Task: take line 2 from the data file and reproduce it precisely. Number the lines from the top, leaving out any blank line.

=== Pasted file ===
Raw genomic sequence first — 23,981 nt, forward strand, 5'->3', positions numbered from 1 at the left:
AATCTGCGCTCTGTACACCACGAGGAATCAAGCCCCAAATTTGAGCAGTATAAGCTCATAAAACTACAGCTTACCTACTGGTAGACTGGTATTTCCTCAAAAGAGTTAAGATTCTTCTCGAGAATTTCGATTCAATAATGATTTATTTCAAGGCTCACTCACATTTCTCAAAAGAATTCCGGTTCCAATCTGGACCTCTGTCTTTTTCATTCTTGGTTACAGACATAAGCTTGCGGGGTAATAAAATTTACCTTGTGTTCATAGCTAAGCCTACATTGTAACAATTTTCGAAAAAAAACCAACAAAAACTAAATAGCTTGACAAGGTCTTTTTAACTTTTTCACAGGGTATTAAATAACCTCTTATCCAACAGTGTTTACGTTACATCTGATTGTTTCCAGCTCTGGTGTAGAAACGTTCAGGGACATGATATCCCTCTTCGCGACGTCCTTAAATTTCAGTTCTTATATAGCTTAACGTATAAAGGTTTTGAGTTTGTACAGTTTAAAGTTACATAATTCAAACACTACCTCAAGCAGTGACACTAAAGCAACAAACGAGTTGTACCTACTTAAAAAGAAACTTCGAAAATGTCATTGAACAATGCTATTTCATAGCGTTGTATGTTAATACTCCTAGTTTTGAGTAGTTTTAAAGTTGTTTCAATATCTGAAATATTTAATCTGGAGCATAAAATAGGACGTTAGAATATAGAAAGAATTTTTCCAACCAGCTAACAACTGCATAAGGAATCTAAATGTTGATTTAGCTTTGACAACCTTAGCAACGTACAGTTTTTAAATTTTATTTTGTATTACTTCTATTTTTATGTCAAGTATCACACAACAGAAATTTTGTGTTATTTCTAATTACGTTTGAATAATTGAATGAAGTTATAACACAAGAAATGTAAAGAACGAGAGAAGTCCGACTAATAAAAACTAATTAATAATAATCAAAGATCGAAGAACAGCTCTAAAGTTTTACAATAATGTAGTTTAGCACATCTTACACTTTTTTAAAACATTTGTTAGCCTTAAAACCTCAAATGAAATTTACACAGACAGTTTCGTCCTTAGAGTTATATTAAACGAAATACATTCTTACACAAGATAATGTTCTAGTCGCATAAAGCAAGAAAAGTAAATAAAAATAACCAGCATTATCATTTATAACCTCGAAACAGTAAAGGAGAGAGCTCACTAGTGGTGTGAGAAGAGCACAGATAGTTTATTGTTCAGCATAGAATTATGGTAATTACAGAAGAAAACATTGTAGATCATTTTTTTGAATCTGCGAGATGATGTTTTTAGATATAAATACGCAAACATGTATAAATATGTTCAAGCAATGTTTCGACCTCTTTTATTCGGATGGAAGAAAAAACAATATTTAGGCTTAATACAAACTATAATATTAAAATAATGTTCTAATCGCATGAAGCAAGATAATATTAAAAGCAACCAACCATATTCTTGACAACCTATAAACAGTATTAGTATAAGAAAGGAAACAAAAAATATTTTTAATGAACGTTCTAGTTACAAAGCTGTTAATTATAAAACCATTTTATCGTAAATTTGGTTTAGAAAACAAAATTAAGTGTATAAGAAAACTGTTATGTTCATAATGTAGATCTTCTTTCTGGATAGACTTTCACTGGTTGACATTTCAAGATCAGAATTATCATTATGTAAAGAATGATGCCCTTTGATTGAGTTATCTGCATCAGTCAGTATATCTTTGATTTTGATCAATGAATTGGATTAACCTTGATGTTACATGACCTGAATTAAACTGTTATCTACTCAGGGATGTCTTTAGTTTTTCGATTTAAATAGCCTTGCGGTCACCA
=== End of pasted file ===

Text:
AATCTGCGCTCTGTACACCACGAGGAATCAAGCCCCAAATTTGAGCAGTATAAGCTCATAAAACTACAGCTTACCTACTGGTAGACTGGTATTTCCTCAAAAGAGTTAAGATTCTTCTCGAGAATTTCGATTCAATAATGATTTATTTCAAGGCTCACTCACATTTCTCAAAAGAATTCCGGTTCCAATCTGGACCTCTGTCTTTTTCATTCTTGGTTACAGACATAAGCTTGCGGGGTAATAAAATTTACCTTGTGTTCATAGCTAAGCCTACATTGTAACAATTTTCGAAAAAAAACCAACAAAAACTAAATAGCTTGACAAGGTCTTTTTAACTTTTTCACAGGGTATTAAATAACCTCTTATCCAACAGTGTTTACGTTACATCTGATTGTTTCCAGCTCTGGTGTAGAAACGTTCAGGGACATGATATCCCTCTTCGCGACGTCCTTAAATTTCAGTTCTTATATAGCTTAACGTATAAAGGTTTTGAGTTTGTACAGTTTAAAGTTACATAATTCAAACACTACCTCAAGCAGTGACACTAAAGCAACAAACGAGTTGTACCTACTTAAAAAGAAACTTCGAAAATGTCATTGAACAATGCTATTTCATAGCGTTGTATGTTAATACTCCTAGTTTTGAGTAGTTTTAAAGTTGTTTCAATATCTGAAATATTTAATCTGGAGCATAAAATAGGACGTTAGAATATAGAAAGAATTTTTCCAACCAGCTAACAACTGCATAAGGAATCTAAATGTTGATTTAGCTTTGACAACCTTAGCAACGTACAGTTTTTAAATTTTATTTTGTATTACTTCTATTTTTATGTCAAGTATCACACAACAGAAATTTTGTGTTATTTCTAATTACGTTTGAATAATTGAATGAAGTTATAACACAAGAAATGTAAAGAACGAGAGAAGTCCGACTAATAAAAACTAATTAATAATAATCAAAGATCGAAGAACAGCTCTAAAGTTTTACAATAATGTAGTTTAGCACATCTTACACTTTTTTAAAACATTTGTTAGCCTTAAAACCTCAAATGAAATTTACACAGACAGTTTCGTCCTTAGAGTTATATTAAACGAAATACATTCTTACACAAGATAATGTTCTAGTCGCATAAAGCAAGAAAAGTAAATAAAAATAACCAGCATTATCATTTATAACCTCGAAACAGTAAAGGAGAGAGCTCACTAGTGGTGTGAGAAGAGCACAGATAGTTTATTGTTCAGCATAGAATTATGGTAATTACAGAAGAAAACATTGTAGATCATTTTTTTGAATCTGCGAGATGATGTTTTTAGATATAAATACGCAAACATGTATAAATATGTTCAAGCAATGTTTCGACCTCTTTTATTCGGATGGAAGAAAAAACAATATTTAGGCTTAATACAAACTATAATATTAAAATAATGTTCTAATCGCATGAAGCAAGATAATATTAAAAGCAACCAACCATATTCTTGACAACCTATAAACAGTATTAGTATAAGAAAGGAAACAAAAAATATTTTTAATGAACGTTCTAGTTACAAAGCTGTTAATTATAAAACCATTTTATCGTAAATTTGGTTTAGAAAACAAAATTAAGTGTATAAGAAAACTGTTATGTTCATAATGTAGATCTTCTTTCTGGATAGACTTTCACTGGTTGACATTTCAAGATCAGAATTATCATTATGTAAAGAATGATGCCCTTTGATTGAGTTATCTGCATCAGTCAGTATATCTTTGATTTTGATCAATGAATTGGATTAACCTTGATGTTACATGACCTGAATTAAACTGTTATCTACTCAGGGATGTCTTTAGTTTTTCGATTTAAATAGCCTTGCGGTCACCA